1) You have a massive data set with the correct answers already keyed in. You split the data set in 2 into a test and train set, then run programs to create a function to identify the already correct answers given a variety of variables within the train set. You then can use the currently unseen test set to see how accurate the function that the computer has to see how accurate it is. A good example of this is computers figuring out which hand drawn number represents what real number because you can feed in pre-existing data sets.

2) You have no data but a fitness function (a function which defines correctness). You create your own data by having the computer randomly set the function that turns data into the output and then put the many random functions into a situation. After the simulation finishes then you see which functions performed the best and modify all the functions to be more like that. Over thousands or millions of iterations the functions slowly "tune" the functions so that the give the correct answer given the repeated situations. A good example of this would be self driving cars. Some researchers have literally loaded computers up into grand theft auto to allow it to practice.

Both cases have very limited applications to economics. In the first scenario you would need to have data sets on thousands of economies over thousands of years all with differing data. We certainly do have plenty of economic data but when you think about it we only have 195 countries to look at and there is only 1 global economy. We also only have around 100 years of good economic data. More over the relationships between variables seem to change. Conventional wisdom used to be the low unemployment led to inflation which doesn't seem to be the case anymore in the U.S. economy.

With the second machine learning practice there is no way to simulate the entire world economy accurately enough to test how different policies would impact the world economy due to not strong enough computer power.

Econometrics uses instruments because it allows for a natural experiment. You obviously can't just run experiments in the economy to see what happens (ex: What would happen if we dropped the minimum wage to 0 or took away all taxes) because there would be real impacts on people so it's unethical. Instead what economists do is look for places where there is an arbitrary difference between two economies. A good example is when one state raises the minimum wage and another state doesn't. You can now compare the economies between the two states to see whether he state with high minimum wage suddenly has inflation while the low minimum wage state doesn't. This would be an instrumental variable. This allows economists to look at natural experiments and derive causal results from these.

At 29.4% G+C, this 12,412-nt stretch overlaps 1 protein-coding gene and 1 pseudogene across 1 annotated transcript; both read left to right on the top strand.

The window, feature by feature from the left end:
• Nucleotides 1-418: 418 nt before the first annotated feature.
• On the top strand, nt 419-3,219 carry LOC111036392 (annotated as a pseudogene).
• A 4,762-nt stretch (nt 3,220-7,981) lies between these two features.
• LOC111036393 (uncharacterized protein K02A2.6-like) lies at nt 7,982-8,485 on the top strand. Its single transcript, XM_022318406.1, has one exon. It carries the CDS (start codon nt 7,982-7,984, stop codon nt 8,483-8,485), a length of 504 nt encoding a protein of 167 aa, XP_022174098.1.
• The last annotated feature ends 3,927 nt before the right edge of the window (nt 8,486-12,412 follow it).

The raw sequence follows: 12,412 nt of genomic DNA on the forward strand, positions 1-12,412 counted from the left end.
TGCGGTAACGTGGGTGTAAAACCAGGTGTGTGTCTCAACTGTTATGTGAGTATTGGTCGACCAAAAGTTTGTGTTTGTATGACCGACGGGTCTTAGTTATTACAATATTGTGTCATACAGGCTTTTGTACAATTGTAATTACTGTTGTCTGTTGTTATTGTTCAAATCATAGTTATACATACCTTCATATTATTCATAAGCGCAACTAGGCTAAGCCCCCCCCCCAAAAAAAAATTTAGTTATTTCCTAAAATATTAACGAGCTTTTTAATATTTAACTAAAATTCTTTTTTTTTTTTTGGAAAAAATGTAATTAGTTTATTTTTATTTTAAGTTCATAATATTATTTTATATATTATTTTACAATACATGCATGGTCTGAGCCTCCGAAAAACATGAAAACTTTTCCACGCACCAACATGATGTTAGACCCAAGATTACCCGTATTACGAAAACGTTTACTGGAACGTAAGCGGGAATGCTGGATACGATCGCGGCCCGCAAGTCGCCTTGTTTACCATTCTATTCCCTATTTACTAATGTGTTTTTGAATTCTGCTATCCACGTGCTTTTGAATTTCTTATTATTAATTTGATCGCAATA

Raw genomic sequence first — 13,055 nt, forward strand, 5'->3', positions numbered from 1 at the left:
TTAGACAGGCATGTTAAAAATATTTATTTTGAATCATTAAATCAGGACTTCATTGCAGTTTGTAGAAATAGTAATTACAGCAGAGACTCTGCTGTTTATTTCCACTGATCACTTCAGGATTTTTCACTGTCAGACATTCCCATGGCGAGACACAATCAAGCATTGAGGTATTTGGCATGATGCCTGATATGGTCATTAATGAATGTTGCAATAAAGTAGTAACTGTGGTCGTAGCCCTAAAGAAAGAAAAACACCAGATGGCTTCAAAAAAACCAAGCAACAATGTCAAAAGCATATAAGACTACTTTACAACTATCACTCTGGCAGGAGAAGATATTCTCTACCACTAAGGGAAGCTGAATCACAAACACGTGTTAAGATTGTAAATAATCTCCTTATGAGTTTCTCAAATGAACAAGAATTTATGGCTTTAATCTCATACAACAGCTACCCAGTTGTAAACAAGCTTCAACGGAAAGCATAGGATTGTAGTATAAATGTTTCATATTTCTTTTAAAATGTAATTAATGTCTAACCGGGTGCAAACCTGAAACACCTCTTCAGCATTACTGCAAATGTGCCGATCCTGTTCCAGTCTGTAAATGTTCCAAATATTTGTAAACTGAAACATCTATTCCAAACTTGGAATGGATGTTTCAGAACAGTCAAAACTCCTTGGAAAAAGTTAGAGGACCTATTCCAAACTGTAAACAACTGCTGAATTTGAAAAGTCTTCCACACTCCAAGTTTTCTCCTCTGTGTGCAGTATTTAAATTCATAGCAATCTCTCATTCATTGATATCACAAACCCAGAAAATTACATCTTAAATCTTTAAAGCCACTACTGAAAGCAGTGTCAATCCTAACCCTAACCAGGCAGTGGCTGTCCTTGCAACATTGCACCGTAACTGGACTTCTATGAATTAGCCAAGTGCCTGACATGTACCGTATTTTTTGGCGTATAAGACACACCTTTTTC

The issue with instrumental variables is that you can never be 100% certain that the instrumental variables are unrelated to the dependent variable. In the minimum wage example maybe the state that raised the minimum wage has strong labor unions which has some impact on inflation when the same effect wouldn't be true in the first state. It's the job of an economists to try and do their best to tease out these biases but in reality it's impossible to ever be 100% accurate.

So to answer your question "Why use econometrics instead of machine learning" the answer is that machine learning just can't be used most economic applications. It's an huge technology but is not a pancea and still can be wrong. There a great video series which explains what machine learning is and how it works that I'd recommend you watch to understand the subject deeper.


Here is a basic answer for anyone too uninterested to read the long answers:

1) ML focuses on prediction and not on causality (as does metrics) 2) ML is powerful for parameter selection and model validation 3) Many ML algs. are incredibly similar to basic metrics approaches. For example, ridge regressions and LASO are both just small extensions of OLS.